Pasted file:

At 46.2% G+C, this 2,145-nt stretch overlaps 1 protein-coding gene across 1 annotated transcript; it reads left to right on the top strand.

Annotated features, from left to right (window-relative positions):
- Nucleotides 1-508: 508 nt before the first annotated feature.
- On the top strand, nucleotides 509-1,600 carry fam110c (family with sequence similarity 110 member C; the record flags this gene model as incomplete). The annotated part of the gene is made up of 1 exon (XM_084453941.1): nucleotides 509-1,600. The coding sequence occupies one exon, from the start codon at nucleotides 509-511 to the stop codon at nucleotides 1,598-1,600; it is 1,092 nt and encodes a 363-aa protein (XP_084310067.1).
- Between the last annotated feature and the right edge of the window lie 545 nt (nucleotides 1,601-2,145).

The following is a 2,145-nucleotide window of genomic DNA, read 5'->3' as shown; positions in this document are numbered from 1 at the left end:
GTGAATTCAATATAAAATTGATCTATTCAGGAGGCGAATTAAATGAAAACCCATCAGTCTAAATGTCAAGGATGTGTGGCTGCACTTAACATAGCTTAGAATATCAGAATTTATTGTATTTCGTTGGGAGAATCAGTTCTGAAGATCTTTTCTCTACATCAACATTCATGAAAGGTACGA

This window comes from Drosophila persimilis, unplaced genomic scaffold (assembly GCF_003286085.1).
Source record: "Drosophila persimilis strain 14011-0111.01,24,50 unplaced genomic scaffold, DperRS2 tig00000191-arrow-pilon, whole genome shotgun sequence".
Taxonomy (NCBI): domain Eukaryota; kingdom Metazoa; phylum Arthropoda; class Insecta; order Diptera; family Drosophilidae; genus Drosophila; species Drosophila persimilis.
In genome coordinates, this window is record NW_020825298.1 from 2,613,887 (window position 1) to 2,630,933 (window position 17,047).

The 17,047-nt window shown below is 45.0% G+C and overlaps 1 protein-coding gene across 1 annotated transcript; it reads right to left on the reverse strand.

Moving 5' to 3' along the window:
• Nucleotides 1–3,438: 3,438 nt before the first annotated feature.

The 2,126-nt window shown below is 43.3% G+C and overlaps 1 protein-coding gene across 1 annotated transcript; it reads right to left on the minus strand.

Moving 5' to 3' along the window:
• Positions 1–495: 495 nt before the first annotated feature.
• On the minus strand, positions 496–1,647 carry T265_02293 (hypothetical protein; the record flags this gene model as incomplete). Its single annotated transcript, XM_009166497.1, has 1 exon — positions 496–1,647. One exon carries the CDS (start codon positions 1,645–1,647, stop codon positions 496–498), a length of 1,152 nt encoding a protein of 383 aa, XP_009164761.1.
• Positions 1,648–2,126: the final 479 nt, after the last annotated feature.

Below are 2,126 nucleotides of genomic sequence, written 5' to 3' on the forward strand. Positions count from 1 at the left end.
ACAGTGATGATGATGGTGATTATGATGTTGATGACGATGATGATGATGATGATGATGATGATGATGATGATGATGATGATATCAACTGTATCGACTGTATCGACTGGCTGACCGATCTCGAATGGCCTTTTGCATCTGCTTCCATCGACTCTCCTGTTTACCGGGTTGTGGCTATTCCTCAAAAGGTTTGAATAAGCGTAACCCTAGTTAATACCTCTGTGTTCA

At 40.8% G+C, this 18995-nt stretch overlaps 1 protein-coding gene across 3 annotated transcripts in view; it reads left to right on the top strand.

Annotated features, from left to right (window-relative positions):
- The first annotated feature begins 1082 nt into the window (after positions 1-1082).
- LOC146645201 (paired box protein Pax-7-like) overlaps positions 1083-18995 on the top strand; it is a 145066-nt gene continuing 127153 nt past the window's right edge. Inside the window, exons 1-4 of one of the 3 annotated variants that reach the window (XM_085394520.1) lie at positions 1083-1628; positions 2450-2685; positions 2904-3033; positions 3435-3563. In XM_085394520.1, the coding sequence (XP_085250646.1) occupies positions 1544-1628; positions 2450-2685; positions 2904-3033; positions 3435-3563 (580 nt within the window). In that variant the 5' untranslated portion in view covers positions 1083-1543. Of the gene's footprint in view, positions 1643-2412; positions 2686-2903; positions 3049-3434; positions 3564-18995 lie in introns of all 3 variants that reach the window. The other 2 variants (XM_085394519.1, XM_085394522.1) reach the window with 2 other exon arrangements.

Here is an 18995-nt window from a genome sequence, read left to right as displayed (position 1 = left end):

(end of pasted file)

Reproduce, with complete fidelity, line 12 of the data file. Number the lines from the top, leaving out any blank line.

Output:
The 17,047-nt window shown below is 45.0% G+C and overlaps 1 protein-coding gene across 1 annotated transcript; it reads right to left on the reverse strand.